Trump and Bloomberg Super Bowl ads are a novelty, but are they worth it?

February 2, 2020   •  By Luke Wachob   •    •  

This piece originally appeared in Washington Examiner on February 2, 2020. 


Millions of people will tune in to watch the NFL’s Super Bowl between the Kansas City Chiefs and the San Francisco 49ers. Reliably the most-watched television event of the year, advertisers pay huge sums to reach the game’s massive audience. But this year will have a new twist.

Alongside the car commercials and beer ads, political ads will also hit the air. President Trump and former New York City Mayor Michael Bloomberg each spent more than $10 million for 60 seconds of ad time during the game. They will become the first political candidates to air national advertisements during a Super Bowl since those ads have been tracked — and possibly ever.

Expensive political ads during the country’s most-watched TV event are sure to make some people shake their heads. Many turn to sports for an escape from things such as politics. Others will wonder how candidates from average backgrounds can compete against opponents who can afford $10 million Super Bowl ads.

These reactions are themselves cause for comfort in the face of expensive advertising. People are often unpersuaded by the biggest spenders or are even put off by them. Ads give candidates a platform, but the voters still have to like what they see. Just ask Jeb Bush and Hillary Clinton.

Most viable presidential campaigns eventually raise tens of millions of dollars. But down the ballot, budget campaigns also score big upsets. Alexandria Ocasio-Cortez became the star of the 2018 midterm elections after defeating incumbent Joe Crowley in a primary where she was outspent 18-to-1. In the 2014 midterm elections, Republican Dave Brat ousted then-House Majority Leader Eric Cantor in a primary where Cantor outspent Brat 40-to-1.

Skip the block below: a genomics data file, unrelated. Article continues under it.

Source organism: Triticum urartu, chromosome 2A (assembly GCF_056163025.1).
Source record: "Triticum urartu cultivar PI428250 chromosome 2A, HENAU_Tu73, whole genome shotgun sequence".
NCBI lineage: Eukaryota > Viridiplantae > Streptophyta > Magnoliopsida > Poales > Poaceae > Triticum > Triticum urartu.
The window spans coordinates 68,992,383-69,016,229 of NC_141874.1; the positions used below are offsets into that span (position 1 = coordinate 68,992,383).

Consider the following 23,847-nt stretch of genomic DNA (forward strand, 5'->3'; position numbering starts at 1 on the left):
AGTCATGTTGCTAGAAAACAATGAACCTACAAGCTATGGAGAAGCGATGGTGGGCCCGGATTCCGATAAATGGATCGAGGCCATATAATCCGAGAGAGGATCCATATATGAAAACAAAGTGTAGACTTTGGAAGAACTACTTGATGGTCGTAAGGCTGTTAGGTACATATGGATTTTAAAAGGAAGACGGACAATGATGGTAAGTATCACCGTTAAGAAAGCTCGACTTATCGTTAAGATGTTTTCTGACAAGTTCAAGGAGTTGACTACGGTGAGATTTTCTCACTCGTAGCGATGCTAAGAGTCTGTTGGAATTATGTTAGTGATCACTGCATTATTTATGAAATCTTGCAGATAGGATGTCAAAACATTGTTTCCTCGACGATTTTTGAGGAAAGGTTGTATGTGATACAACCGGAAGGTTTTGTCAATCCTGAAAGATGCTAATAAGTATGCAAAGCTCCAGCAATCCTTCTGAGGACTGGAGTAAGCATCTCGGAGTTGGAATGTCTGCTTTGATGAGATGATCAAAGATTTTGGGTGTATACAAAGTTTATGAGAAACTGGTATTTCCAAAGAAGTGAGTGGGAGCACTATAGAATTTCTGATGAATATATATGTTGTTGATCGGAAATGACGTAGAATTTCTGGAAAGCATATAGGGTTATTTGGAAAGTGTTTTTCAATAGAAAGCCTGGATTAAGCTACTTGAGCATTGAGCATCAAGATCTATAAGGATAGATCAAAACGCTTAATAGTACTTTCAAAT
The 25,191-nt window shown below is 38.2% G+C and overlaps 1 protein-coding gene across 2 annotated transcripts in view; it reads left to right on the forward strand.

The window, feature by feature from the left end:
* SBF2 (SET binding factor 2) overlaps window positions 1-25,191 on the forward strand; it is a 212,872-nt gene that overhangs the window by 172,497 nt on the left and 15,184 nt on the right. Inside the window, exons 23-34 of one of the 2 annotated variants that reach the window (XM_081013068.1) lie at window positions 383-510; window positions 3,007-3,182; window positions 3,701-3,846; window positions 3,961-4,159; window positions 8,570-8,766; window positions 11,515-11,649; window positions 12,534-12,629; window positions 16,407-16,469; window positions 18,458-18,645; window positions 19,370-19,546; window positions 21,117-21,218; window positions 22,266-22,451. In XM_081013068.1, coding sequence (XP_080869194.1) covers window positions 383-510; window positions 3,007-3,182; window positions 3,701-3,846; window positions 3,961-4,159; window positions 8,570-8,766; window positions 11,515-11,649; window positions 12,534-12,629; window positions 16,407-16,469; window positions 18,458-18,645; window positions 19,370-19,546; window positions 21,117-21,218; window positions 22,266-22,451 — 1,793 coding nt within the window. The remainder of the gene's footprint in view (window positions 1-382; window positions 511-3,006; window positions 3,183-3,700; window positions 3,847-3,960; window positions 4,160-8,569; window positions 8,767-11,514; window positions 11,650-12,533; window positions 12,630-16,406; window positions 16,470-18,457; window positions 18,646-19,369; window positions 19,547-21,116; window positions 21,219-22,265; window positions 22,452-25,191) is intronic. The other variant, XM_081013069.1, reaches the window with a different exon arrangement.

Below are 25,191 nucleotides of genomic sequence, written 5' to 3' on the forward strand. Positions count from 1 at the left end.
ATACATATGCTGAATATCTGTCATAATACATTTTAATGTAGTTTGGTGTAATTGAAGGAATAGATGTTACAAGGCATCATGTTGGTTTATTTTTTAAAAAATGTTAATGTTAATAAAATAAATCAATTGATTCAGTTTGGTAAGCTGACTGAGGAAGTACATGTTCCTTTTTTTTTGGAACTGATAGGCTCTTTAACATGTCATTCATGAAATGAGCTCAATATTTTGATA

Bloomberg’s campaign spending is undeniably a special case. Every election seems to bring the same headlines about big-spending political campaigns. But so far, 2020 really is different.

Bloomberg’s campaign has spent over $250 million on advertising. Fellow billionaire candidate Tom Steyer has spent nearly $140 million. No other Democratic candidate has spent even $30 million on ads.

A strong campaign ad can make a difference in how the public perceives a candidate. But the ads that become famous in political history — such as the “Daisy” ad aired by President Lyndon Johnson or President Ronald Reagan’s “Morning in America” — are famous for their content, not the amount spent on them.

Bloomberg has also hired a massive staff comparable to a major party nominee’s staff in the weeks leading up to a general election. His campaign has roughly 800 employees, about the same as Hillary Clinton’s campaign a month before the 2016 election and several times more than Trump’s.

Despite this, national polls still show both Bloomberg and Steyer trailing the top tier of candidates: former Vice President Joe Biden and Sens. Bernie Sanders and Elizabeth Warren.

Also notable is that before entering the race, Bloomberg was already a national figure as a former mayor of New York City. That reputation is likely helping Bloomberg surpass fellow big-spender Tom Steyer.

Even with eye-popping ad buys, this unique 2020 primary could go the way of most. Candidates who rely on their pocketbooks instead of their supporters rarely succeed. Self-funding candidates have a uniquely poor track record in politics.

At Sunday’s Super Bowl, the team with the most points will win. But in elections, it won’t always be the biggest spender who goes home victorious. We should never forget that it’s the voters, not advertisers, who hold power in our democracy.

Political nerds may enjoy the novelty of campaign ads in the Super Bowl. Everyone else can forget about them as quickly as another ad for Doritos.

Luke Wachob

Luke Wachob

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